Fast forward to the autumn of 2020: The Ling & Louie’s brand was seeing so much success that John was looking to open a new location—but was struggling to find the right building. Then his broker approached him with a bold suggestion.
“He said, ‘A deal fell through on this space. I know you threw out the idea of a wok shop, your fast casual brand, this would be perfect for it.’”
The broker was right—after seeing the space, John decided to pull the trigger. But instead of sticking to the conventional counter-service model, John took an innovative step further. Ling’s Wok Shop will open as a “flex-casual” restaurant, offering counter service during the day and full service during the evening. It’s a unique model that allows for a range of new possibilities for both staff and customers—for instance, offering a full bar, complete with specially crafted cocktails, in a fast casual environment.
“The most exciting piece of coming out of COVID, and trying to figure out what the restaurant scene looks like going forward, is there’s no rules,” John said. “So, let’s come up with something cool, and quirky, and fun, and let’s use other people’s experiences. Because ultimately it comes down to, when you leave the restaurant, how did you feel? You can get a really great vibe out of any sort of dining experience.”
John again enlisted Tanya’s help in creating that experience—and found that his inspiration went even deeper than he thought.
“It wasn’t until I actually sat down and talked with Tanya that all of these things just started spewing out of my mind,” he said. “How we wanted to approach it, what we wanted the space to look like, how we wanted people to feel. With Tanya’s guidance, that’s when I knew this could be something really special.”
Ling’s Wok Shop is set to open in summer 2021—the second new Ling & Louie’s restaurant brand to come out of what was possibly the most devastating year in history for the dining industry. But ironically, the ways in which Ling & Louie’s adapted to the rapidly shifting needs of its consumers accelerated, rather than hindered, the creation of Ling’s Wok Shop.
“Ling & Louie’s went through COVID, operating at 50% capacity, and 50 or 60% of our sales were take-out and delivery, and crazily enough, we were even more profitable than we were at full capacity,” John said. “That was the model for Ling’s Wok Shop, and we made it the model for our next restaurant.”
Community & Core Values
Despite his impressive triumphs, John is the first to credit others in his restaurants’ success. He still fondly remembers the first Friday night of Arizona’s COVID-19 restrictions.
“We were super busy for takeout,” he said. “My wife showed up and I told her what the sales were, and I told her all about the people I saw from our community. We both just teared up and broke down a little bit. It was really touching to see all the support from our friends, from our community.”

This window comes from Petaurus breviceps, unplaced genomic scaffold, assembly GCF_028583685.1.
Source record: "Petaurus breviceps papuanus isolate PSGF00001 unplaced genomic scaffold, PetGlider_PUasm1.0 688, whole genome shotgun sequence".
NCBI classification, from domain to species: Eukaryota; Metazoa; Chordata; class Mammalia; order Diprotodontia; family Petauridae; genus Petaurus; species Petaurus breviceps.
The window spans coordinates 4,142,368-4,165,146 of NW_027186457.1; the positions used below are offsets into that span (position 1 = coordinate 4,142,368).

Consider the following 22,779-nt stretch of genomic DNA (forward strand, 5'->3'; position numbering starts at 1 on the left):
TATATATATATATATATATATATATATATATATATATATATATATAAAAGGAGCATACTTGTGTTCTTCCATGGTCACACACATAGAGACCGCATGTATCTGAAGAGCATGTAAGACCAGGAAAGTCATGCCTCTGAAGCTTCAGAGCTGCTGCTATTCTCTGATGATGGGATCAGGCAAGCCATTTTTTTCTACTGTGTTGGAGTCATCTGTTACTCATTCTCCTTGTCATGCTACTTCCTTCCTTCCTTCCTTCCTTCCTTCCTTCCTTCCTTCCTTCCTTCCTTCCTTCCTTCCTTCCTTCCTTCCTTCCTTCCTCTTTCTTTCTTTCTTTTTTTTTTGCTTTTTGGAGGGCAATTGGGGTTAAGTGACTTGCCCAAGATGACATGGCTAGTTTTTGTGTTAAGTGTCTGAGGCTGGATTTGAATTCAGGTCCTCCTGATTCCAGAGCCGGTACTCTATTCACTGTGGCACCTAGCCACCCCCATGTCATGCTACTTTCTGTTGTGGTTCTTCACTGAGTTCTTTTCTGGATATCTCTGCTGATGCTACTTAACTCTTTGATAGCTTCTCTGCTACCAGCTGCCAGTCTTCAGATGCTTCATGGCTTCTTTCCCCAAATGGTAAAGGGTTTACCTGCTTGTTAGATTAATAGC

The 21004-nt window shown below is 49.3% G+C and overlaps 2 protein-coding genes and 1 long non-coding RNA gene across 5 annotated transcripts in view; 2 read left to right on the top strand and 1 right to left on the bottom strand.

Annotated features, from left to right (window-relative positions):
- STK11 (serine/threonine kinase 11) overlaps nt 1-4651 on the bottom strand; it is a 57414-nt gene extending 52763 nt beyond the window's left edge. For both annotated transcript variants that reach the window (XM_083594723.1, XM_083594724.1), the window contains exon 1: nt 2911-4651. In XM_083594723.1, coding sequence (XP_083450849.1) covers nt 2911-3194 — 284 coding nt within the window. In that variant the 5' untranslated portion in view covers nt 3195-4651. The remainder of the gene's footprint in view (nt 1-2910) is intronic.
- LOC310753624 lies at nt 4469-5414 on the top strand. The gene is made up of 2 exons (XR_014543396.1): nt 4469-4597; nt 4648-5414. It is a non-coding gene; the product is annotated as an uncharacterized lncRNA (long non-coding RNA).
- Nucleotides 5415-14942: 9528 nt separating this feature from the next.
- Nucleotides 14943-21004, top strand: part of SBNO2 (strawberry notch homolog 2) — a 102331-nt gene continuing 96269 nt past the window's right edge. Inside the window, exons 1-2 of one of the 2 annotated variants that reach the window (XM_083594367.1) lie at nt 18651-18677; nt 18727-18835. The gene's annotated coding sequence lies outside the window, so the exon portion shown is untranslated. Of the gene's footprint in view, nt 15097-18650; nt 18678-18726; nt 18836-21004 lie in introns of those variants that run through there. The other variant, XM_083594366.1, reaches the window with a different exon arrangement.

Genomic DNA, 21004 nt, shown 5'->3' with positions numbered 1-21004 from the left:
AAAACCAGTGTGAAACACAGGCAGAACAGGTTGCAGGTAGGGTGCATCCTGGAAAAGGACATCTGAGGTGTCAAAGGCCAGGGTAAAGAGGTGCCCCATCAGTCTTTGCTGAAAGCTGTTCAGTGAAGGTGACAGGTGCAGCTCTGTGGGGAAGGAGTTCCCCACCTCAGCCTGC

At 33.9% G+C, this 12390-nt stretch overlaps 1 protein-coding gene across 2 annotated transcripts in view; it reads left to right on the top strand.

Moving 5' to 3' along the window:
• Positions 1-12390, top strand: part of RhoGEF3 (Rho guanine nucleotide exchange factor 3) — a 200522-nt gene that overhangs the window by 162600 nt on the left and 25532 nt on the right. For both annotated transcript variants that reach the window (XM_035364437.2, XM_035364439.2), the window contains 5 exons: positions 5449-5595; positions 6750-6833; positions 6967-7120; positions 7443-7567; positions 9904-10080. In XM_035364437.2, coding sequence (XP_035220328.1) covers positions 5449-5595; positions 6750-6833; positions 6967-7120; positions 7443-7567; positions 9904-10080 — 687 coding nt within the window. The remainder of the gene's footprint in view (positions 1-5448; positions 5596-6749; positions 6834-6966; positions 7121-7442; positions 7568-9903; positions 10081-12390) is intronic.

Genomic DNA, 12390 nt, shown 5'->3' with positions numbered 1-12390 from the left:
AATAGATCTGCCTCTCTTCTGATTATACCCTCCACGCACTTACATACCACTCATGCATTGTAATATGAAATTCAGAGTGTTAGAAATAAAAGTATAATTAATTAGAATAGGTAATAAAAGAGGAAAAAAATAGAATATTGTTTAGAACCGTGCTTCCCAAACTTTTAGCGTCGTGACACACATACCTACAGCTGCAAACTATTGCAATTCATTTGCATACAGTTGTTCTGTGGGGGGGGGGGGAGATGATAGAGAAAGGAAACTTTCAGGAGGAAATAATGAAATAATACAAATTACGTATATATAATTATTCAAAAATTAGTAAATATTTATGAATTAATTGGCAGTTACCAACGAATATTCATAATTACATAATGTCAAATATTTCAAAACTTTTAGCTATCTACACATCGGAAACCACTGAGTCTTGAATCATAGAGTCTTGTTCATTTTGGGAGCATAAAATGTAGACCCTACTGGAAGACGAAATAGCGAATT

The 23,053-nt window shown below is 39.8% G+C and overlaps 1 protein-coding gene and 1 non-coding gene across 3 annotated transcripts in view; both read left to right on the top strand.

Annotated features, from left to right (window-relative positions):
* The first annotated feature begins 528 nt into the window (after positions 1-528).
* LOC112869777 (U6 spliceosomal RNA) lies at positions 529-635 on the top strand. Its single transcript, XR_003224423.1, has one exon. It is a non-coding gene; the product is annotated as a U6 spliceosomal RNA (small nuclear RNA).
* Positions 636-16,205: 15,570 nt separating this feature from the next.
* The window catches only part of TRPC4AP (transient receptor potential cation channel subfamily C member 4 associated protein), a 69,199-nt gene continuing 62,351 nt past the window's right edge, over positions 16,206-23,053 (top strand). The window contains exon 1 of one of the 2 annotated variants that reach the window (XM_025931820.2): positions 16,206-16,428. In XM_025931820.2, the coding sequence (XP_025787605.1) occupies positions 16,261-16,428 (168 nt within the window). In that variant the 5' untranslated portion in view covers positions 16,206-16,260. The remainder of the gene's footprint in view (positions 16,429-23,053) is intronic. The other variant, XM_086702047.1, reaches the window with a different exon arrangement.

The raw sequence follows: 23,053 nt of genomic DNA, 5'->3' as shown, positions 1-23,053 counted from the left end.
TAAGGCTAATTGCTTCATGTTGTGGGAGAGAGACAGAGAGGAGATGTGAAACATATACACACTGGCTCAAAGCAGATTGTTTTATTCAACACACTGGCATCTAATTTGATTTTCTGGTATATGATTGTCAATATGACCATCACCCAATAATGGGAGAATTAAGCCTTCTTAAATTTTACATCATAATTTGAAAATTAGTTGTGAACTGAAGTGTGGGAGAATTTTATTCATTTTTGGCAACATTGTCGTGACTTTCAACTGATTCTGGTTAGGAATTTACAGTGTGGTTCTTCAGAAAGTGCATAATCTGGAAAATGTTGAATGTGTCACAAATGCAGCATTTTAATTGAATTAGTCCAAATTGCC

It was at this point John came back to what he considers the single most important piece of entrepreneurship: his business’s core values.
“One of our core values is being neighborly, and for us that means giving back to the community,” he explained.
Although Ling & Louie’s had regularly donated their time, skills, and money to charitable causes in the past, seeing how his community stepped up and supported his restaurant during a time of crisis made John determined to double down. Over the past few months, Ling & Louie’s has provided their local Boys & Girls Club with staff meals every Friday, assisted in a major virtual event for the ALS Association of Arizona, and made donations and contributions to numerous other organizations.
In addition to promoting goodwill throughout a global pandemic, tapping into their community provided Ling & Louie’s with unique opportunities to promote their brand. “This is what gets people engaged in your restaurant,” John said. “When people see who we are as a company and the heart we have, they reciprocate that love back tenfold. And that’s been a big saving grace for us.”
John has made a point of building his other core values directly into all three of his brands. “Ours are an acronym for the word FEELING: Fun, Energetic, Engaging, Loving, Innovative, Neighborly, Genuine,” he explained. “Everything we do has to fit into that.”
Miss Details incorporated all these values in her previous work with the brand, and the two new brand concepts were no different.
“Ghost Street Asian Taqueria is innovative, it’s fun, and how we’re presenting it to the guests now is engaging,” John said. “Ling’s Wok Shop is very genuine, it’s coming from a place of, ‘We learned this through operating through the worst of times, and we’re pouring our hearts and souls into this because we really feel this is the next evolution of who we are.’”
Tanya helped John with the more tangible aspects of expanding his brand as well. “What’s important to me is all three brands have a similar look and feel, but they’re all very different,” John said. For instance, you can see Ling & Louie’s signature orange and teal colors in the Ghost Street and Ling’s Wok Shop brands; however, Ghost Street’s designs include purples and grays to reflect the mysterious, exclusive nature of the brand, whereas the minimalistic Ling’s Wok Shop employs much more white space.
“Tanya just gets it,” said John. “When I say, ‘This is the look I’m going for,’ she knows what I mean.”
These feelings of respectful collaboration are mutual. “John has an amazing talent,” Tanya said. “He knows how to run a restaurant—from the details to the execution. He’s everything you want in a restaurateur.”
Out Of Adversity: What John’s Story Can Teach Us
Benjamin Franklin is quoted as once saying “Out of adversity comes opportunity.” If any restaurateur personified that sentiment in 2020, it was John Banquil. Rather than resisting the changes to his industry caused by the pandemic, John met and adapted to them head-on, learning the new rules of running a restaurant before going on to boldly break them.
Critically, John also recognized that these new challenges were too powerful to face alone. Instead of trying—and inevitably failing—to single handedly take charge of everything, he surrounded himself with a carefully chosen team of trusted partners (including Miss Details) to make his good ideas even greater.
The wild success John has experienced with all three of his brands speaks not only to his skills as a restaurateur, but to his commitment and dedication to his community during a time when, more than ever, we searched for new and exciting means of connection.